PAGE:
Issued Tuesday, January 26, 2016
IOWA CITY, Iowa (Jan. 26, 2016) Slow job growth in December made up for a downward revision from November as Iowa payrolls and the 3.4 percent unemployment rate both held even, capping a slow-growth 2015.
The Iowa Policy Project released the following statement from Executive Director Mike Owen about new data released by Iowa Workforce Development and the U.S. Bureau of Labor Statistics.
December brought more of the same to the Iowa job picture. The 1,100 nonfarm job gain well off an already slow job pace for the year made up for a 1,100-job drop in revised numbers for November. Construction jobs were a bright spot with a 2,400 increase, as they have been for the year as they were up 13 percent from the previous December. However, Iowa Workforce Development forecast in its monthly statement that the construction category may wane in 2016.
Over the long term, the unmistakable trend is for sluggish growth that has kept Iowa from a full recovery from a recession that ended 6 1/2 years ago. From a public policy standpoint, Iowa's leaders appear to accept this result. Two common threads link state policy over that time: first, to continue to give away increasing sums in business subsidies without evidence of a positive economic return, and second, to deny low-wage workers an increase in the minimum wage, which holds the potential of spurring economic activity and greater job growth.
Iowa has created only 109,100 jobs through 59 of the 60 months set by Governor Branstad in his goal to reach a 200,000 increase. Over that time, Iowa would have needed to add about 3,300 jobs a month, but instead has averaged less than 1,900.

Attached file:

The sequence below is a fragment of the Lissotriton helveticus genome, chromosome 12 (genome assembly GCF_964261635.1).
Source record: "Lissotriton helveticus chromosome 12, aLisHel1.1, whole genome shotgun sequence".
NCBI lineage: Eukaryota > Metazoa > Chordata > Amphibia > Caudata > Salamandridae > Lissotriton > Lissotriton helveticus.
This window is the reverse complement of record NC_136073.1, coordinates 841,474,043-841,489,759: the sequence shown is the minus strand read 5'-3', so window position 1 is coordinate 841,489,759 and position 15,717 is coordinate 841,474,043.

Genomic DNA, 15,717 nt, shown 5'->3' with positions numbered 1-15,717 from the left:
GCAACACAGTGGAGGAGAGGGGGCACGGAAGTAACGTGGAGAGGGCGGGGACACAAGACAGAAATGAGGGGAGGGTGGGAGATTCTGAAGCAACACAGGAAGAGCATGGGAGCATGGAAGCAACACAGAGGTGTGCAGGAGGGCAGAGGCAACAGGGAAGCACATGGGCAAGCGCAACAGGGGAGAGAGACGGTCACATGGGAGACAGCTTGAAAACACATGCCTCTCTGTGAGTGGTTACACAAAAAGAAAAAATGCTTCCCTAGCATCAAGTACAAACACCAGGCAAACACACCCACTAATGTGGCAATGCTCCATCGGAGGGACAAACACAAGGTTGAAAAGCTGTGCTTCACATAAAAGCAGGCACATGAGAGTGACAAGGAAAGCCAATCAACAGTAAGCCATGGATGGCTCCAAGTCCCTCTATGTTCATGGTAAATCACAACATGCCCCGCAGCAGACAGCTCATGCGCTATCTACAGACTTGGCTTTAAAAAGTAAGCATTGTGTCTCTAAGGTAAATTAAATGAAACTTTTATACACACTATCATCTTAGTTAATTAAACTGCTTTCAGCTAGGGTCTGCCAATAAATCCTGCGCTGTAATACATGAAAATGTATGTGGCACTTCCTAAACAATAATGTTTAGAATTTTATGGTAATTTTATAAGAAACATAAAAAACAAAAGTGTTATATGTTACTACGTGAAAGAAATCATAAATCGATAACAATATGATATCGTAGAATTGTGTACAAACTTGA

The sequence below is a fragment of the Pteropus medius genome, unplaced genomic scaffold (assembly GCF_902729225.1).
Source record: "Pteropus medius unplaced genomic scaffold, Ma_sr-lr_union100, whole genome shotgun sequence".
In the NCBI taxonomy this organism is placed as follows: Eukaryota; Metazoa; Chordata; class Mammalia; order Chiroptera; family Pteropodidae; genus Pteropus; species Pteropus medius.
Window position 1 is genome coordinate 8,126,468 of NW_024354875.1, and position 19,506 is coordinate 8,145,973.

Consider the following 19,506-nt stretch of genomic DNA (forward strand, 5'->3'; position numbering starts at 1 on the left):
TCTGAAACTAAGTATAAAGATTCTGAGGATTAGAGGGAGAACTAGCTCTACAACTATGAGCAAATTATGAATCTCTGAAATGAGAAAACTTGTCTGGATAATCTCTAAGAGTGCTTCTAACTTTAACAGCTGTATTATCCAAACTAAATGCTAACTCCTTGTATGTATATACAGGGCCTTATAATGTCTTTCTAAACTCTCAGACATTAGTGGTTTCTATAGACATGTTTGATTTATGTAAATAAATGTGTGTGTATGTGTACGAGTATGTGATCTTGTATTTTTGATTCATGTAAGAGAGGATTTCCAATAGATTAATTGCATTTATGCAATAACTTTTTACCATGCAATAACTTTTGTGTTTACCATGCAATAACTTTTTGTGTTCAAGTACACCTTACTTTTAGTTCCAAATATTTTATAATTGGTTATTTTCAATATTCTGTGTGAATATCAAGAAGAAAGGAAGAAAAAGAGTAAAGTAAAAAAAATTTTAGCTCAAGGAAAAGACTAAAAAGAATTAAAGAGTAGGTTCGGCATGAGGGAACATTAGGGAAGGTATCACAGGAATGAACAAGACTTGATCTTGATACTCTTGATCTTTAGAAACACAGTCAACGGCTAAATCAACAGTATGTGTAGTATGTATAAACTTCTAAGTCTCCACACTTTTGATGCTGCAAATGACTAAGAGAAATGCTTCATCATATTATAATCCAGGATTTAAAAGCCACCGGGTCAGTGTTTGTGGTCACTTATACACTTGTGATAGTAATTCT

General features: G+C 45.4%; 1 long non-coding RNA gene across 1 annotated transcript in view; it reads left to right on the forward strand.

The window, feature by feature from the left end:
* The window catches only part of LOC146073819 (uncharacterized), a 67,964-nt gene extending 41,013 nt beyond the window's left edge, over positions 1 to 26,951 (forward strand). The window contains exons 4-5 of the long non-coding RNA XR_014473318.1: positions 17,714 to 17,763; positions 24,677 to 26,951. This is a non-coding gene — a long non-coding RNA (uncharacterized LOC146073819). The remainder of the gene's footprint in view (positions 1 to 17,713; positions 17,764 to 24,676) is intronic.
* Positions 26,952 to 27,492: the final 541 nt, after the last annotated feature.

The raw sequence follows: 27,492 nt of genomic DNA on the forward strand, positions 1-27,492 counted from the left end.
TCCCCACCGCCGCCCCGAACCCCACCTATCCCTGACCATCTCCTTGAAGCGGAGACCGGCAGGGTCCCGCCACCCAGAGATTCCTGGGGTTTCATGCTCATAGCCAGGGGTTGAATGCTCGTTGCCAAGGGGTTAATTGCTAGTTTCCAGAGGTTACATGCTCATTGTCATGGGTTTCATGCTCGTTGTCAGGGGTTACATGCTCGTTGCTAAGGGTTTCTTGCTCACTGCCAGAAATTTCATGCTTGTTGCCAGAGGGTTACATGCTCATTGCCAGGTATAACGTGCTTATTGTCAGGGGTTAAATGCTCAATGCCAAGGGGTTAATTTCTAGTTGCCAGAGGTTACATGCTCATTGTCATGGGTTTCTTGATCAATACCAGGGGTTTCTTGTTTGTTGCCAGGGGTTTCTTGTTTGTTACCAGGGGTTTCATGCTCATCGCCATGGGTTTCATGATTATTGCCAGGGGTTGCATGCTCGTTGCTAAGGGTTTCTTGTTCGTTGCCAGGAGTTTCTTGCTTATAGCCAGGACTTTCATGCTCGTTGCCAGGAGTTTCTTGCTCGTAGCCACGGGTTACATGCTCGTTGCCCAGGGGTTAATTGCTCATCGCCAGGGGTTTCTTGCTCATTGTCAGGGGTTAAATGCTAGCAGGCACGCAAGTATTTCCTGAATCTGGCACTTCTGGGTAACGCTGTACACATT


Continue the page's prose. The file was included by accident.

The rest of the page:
Nonfarm jobs rose in December by 1,100 to 1,584,700 from an downwardly revised 1,583,600 in November. Nonfarm jobs (seasonally adjusted) were 25,600 ahead of where they stood in December 2014.
The unemployment rate remained at 3.4 percent, down from 4.3 percent a year earlier.
The labor force those working or looking for work rose by 2,600 to 1,708,700, but was 6,900 behind December 2014.
Six of the 11 major job sectors posted gains in December with construction adding 2,400, "other" services adding 1,400 and education and health services adding 1,100 net new jobs.
Trade, transportation and utilities dropped by 2,500 jobs; government jobs fell by 1,100. All other changes were by less than 1,000.
Over the last two years, Iowa has gained nonfarm or payroll jobs in all but five months.
Iowa averaged a monthly increase of 2,100 jobs from December 2014 to December 2015.
Over the year, the strongest percentage gains were in construction, up 12.9 percent (10,000 jobs), and in other services, 7.6 percent (4,500 jobs). Financial activities, and education and health services also showed over-the-year increases at 3 percent or above.
Four job categories were down from a year earlier: manufacturing (1,700), information (700), government (1,400) and mining (100).